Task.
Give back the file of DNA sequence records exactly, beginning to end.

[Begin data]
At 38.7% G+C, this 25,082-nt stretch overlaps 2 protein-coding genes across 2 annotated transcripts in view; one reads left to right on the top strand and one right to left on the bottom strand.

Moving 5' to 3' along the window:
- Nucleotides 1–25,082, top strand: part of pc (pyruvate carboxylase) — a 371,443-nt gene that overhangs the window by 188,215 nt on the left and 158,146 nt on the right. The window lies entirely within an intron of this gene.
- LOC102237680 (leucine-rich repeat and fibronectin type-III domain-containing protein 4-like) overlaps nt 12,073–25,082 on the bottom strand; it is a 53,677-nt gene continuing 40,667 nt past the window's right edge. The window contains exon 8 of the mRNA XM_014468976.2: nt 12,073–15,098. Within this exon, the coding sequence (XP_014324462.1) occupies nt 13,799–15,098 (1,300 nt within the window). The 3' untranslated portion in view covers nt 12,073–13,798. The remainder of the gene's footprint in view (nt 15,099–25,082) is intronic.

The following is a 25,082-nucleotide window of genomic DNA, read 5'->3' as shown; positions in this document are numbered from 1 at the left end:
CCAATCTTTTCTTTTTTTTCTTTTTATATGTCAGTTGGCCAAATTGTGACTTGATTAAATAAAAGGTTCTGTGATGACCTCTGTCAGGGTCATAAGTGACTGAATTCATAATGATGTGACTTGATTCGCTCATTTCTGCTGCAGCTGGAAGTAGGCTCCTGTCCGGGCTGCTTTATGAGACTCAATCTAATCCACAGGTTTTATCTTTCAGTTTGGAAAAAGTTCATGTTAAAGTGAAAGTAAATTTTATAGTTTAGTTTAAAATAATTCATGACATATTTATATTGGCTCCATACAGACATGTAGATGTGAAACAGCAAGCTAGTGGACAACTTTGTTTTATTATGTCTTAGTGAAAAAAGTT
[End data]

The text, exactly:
At 38.7% G+C, this 25,082-nt stretch overlaps 2 protein-coding genes across 2 annotated transcripts in view; one reads left to right on the top strand and one right to left on the bottom strand.

Moving 5' to 3' along the window:
- Nucleotides 1–25,082, top strand: part of pc (pyruvate carboxylase) — a 371,443-nt gene that overhangs the window by 188,215 nt on the left and 158,146 nt on the right. The window lies entirely within an intron of this gene.
- LOC102237680 (leucine-rich repeat and fibronectin type-III domain-containing protein 4-like) overlaps nt 12,073–25,082 on the bottom strand; it is a 53,677-nt gene continuing 40,667 nt past the window's right edge. The window contains exon 8 of the mRNA XM_014468976.2: nt 12,073–15,098. Within this exon, the coding sequence (XP_014324462.1) occupies nt 13,799–15,098 (1,300 nt within the window). The 3' untranslated portion in view covers nt 12,073–13,798. The remainder of the gene's footprint in view (nt 15,099–25,082) is intronic.

The following is a 25,082-nucleotide window of genomic DNA, read 5'->3' as shown; positions in this document are numbered from 1 at the left end:
CCAATCTTTTCTTTTTTTTCTTTTTATATGTCAGTTGGCCAAATTGTGACTTGATTAAATAAAAGGTTCTGTGATGACCTCTGTCAGGGTCATAAGTGACTGAATTCATAATGATGTGACTTGATTCGCTCATTTCTGCTGCAGCTGGAAGTAGGCTCCTGTCCGGGCTGCTTTATGAGACTCAATCTAATCCACAGGTTTTATCTTTCAGTTTGGAAAAAGTTCATGTTAAAGTGAAAGTAAATTTTATAGTTTAGTTTAAAATAATTCATGACATATTTATATTGGCTCCATACAGACATGTAGATGTGAAACAGCAAGCTAGTGGACAACTTTGTTTTATTATGTCTTAGTGAAAAAAGTT